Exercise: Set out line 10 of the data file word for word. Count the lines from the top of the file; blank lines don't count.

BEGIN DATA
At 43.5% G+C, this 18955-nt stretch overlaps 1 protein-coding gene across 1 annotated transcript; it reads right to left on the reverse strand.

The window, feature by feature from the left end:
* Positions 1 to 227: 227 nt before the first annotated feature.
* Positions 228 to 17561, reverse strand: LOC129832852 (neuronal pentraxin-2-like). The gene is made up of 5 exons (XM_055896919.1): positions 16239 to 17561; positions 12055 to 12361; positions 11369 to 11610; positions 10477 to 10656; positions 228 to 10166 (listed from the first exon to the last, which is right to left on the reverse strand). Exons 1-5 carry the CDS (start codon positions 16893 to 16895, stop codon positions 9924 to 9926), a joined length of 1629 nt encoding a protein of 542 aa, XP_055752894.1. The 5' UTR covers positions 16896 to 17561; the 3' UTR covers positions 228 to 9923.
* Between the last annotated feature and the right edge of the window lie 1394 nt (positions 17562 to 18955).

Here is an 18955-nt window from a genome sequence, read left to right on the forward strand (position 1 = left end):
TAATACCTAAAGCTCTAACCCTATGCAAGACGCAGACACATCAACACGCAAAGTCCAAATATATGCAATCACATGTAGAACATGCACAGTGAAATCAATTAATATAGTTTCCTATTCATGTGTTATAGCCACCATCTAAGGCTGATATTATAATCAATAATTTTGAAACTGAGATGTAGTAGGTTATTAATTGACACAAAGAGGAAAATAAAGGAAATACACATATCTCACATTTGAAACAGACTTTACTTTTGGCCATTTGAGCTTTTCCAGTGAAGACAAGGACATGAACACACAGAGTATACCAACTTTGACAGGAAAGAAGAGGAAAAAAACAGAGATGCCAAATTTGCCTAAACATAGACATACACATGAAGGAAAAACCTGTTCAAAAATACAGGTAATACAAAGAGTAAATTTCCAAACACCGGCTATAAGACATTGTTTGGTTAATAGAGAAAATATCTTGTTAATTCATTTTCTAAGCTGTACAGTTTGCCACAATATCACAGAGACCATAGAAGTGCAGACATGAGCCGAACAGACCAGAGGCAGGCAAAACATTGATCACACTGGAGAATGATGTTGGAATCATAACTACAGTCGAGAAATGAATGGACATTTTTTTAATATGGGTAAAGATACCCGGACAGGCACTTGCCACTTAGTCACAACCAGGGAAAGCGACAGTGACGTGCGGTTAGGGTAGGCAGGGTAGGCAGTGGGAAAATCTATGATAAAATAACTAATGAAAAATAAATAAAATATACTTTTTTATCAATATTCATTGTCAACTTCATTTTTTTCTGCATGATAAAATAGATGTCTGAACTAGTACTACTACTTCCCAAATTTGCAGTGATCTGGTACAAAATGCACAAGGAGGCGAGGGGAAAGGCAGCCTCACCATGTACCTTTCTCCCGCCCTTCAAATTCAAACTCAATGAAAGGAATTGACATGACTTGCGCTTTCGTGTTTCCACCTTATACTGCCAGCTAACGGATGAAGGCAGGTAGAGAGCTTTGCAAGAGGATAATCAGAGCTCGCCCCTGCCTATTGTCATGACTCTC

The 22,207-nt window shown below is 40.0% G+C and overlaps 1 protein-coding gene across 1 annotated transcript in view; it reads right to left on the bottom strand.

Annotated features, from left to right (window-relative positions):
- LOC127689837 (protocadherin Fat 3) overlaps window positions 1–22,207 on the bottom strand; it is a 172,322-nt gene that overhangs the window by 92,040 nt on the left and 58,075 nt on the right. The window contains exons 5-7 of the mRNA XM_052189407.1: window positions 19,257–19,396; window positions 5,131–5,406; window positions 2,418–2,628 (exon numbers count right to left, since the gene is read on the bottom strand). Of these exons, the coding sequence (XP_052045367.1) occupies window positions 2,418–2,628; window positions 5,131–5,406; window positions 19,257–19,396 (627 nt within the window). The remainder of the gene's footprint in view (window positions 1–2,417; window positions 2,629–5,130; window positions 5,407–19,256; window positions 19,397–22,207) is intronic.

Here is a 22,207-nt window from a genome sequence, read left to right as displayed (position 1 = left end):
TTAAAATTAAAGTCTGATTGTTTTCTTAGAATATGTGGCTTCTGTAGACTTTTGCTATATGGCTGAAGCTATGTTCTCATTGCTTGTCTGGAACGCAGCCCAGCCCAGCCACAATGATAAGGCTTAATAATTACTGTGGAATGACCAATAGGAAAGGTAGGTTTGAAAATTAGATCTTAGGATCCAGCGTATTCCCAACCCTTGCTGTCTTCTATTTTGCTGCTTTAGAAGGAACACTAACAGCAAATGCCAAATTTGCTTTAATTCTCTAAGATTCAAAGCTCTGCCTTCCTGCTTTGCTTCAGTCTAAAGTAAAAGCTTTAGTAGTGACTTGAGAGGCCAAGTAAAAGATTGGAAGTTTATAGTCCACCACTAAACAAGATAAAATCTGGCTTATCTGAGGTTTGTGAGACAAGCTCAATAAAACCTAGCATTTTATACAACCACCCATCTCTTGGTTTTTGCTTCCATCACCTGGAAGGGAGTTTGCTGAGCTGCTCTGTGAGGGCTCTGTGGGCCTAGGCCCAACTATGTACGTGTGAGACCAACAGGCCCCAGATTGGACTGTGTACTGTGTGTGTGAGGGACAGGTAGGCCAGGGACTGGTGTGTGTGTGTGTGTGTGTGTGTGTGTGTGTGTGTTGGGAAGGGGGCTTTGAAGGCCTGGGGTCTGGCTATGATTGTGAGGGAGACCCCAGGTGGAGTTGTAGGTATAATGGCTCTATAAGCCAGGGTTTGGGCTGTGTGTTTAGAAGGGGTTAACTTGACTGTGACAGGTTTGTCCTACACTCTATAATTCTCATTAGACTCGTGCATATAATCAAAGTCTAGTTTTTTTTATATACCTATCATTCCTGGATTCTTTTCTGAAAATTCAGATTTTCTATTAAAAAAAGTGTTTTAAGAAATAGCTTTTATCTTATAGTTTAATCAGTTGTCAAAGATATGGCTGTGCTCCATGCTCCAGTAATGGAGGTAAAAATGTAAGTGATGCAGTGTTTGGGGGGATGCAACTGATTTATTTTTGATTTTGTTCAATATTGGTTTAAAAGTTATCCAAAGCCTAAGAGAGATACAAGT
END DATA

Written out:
- LOC127689837 (protocadherin Fat 3) overlaps window positions 1–22,207 on the bottom strand; it is a 172,322-nt gene that overhangs the window by 92,040 nt on the left and 58,075 nt on the right. The window contains exons 5-7 of the mRNA XM_052189407.1: window positions 19,257–19,396; window positions 5,131–5,406; window positions 2,418–2,628 (exon numbers count right to left, since the gene is read on the bottom strand). Of these exons, the coding sequence (XP_052045367.1) occupies window positions 2,418–2,628; window positions 5,131–5,406; window positions 19,257–19,396 (627 nt within the window). The remainder of the gene's footprint in view (window positions 1–2,417; window positions 2,629–5,130; window positions 5,407–19,256; window positions 19,397–22,207) is intronic.